Hail, Caesar! Review

It’s been a sleepless few days of reviewing. I saw Hail, Caesar! the other night and I still haven’t decided what to make of it. Upon exiting the cinema my initial response was one of apathy and indifference, but the more I ponder the classic Hollywood pastiche the more I begin to see the Coen’s subtle genius. On one level Hail, Caesar! is a very clever sideways looks at the magical power of cinema and the less than glamorous mechanics that bring these waking dreams to life. But, and it’s a debilitating stipulation, the film is also a fragmented highlight reel of ‘50s filmmaking with no real connecting thread beyond the fact it promotes the Coen’s smug self-indulgence. The Coen brothers are clearly very clever and knowledgeable guys, not just as eminent cinephiles, but at times Hail, Caesar! feels a lot like Hail, Coen!.

Eddie Mannix (Josh Brolin) is a problem solver. His title is Head of Physical Production at Capitol Pictures, but really he’s a glorified fixer – and my word does he have a lot on his plate. Prized synchronised swimmer DeeAnna Moran’s (Scarlett Johansson) wholesome, innocent image is in jeopardy courtesy of a less than immaculate conception; limited but loved cowboy Hobie Doyle (Alden Ehrenreich) is enraging his European director Laurence Laurentz (Ralph Fiennes) with an imposed career move to ballroom melodramas, and twin sister gossip columnists Thora and Thessaly Thacker (Tilda Swinton) are threatening to expose studio secrets. To top it all off, Kirk-Douglas-come-Charlton-Heston style megastar Baird Whitlock (George Clooney) has been kidnapped by communists, or as they’re wishfully known ‘The Future’, throwing prestige picture, Hail, Caesar! into turmoil.

The Coen brothers have tackled most genres in their prolific career; gangster, Western, musical, Ealing comedy and noir. Even films about filmmaking have been ticked off via Barton Fink, which also takes place at the fictional Capitol Pictures. Yet unlike dark Hollywood exposes Sunset Boulevard, Day of the Locust or even Barton Fink, Hail, Caesar! entwines the paradoxical duality of cinema. The Coen’s act to make us fully aware of both the filmmaking process and the end result.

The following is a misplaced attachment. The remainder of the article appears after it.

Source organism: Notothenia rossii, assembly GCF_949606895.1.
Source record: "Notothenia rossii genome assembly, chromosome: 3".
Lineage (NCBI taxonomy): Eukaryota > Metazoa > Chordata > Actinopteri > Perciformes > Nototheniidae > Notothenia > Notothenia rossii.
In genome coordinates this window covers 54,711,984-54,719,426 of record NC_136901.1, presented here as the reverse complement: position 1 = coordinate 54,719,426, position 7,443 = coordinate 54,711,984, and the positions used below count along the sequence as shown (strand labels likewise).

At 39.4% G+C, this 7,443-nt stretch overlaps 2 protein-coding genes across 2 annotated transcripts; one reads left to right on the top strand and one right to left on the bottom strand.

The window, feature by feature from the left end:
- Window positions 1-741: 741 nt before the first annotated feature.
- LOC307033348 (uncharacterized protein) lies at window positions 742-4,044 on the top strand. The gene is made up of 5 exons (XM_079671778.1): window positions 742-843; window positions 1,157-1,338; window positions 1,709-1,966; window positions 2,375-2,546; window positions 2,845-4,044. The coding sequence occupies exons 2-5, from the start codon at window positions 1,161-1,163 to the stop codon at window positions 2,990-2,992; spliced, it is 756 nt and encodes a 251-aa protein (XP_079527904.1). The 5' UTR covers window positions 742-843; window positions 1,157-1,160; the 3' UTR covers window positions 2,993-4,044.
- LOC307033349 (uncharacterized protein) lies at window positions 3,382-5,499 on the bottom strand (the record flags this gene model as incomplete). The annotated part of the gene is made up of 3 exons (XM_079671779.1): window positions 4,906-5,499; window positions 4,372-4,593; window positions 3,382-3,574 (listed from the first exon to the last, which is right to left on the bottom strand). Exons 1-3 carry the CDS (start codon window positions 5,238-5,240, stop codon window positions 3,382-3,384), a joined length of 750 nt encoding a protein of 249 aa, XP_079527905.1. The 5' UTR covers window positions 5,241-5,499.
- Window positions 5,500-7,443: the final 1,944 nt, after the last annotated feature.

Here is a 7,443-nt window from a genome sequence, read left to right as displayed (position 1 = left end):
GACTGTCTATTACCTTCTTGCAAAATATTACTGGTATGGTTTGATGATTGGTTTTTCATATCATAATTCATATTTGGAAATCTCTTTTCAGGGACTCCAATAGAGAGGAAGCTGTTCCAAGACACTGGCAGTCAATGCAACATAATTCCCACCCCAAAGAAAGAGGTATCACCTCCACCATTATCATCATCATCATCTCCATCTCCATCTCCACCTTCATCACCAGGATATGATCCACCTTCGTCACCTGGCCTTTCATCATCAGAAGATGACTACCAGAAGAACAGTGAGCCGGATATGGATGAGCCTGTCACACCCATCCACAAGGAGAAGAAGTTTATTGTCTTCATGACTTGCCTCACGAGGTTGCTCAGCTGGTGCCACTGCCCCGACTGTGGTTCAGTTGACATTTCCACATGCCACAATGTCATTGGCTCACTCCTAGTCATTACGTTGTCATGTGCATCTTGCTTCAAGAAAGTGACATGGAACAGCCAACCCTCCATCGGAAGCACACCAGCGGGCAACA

The loose narrative, which essentially boils down to a day in the life of Eddie Mannix, is interjected with exceptionally authentic scenes of homage to Hollywood. These include a brilliantly camp musical number courtesy of a tap dancing Channing Tatum as well as an Esther Williams inspired bout of graceful synchronised swimming. These sequences bring a childlike amazement via their bright, bold and gaudy designs. Yet, just as we’re taken in by these magnetic recreations they’re suddenly pulled from under our nose.

The frivolous escapism of film is constantly interrupted by grounding reality; pregnancy cover ups and forgotten lines. This paradox is never more apparent than during a brief scene in the editing room. Mannix is watching the initial footage for a ballroom melodrama when the film suddenly sticks and burns up. The immersive illusion is shattered by editor Frances McDormand’s groans as she chokes on her scarf now entangled in the machine. All is not as it seems in the idyllic visions of Tinsel Town’s studio lots.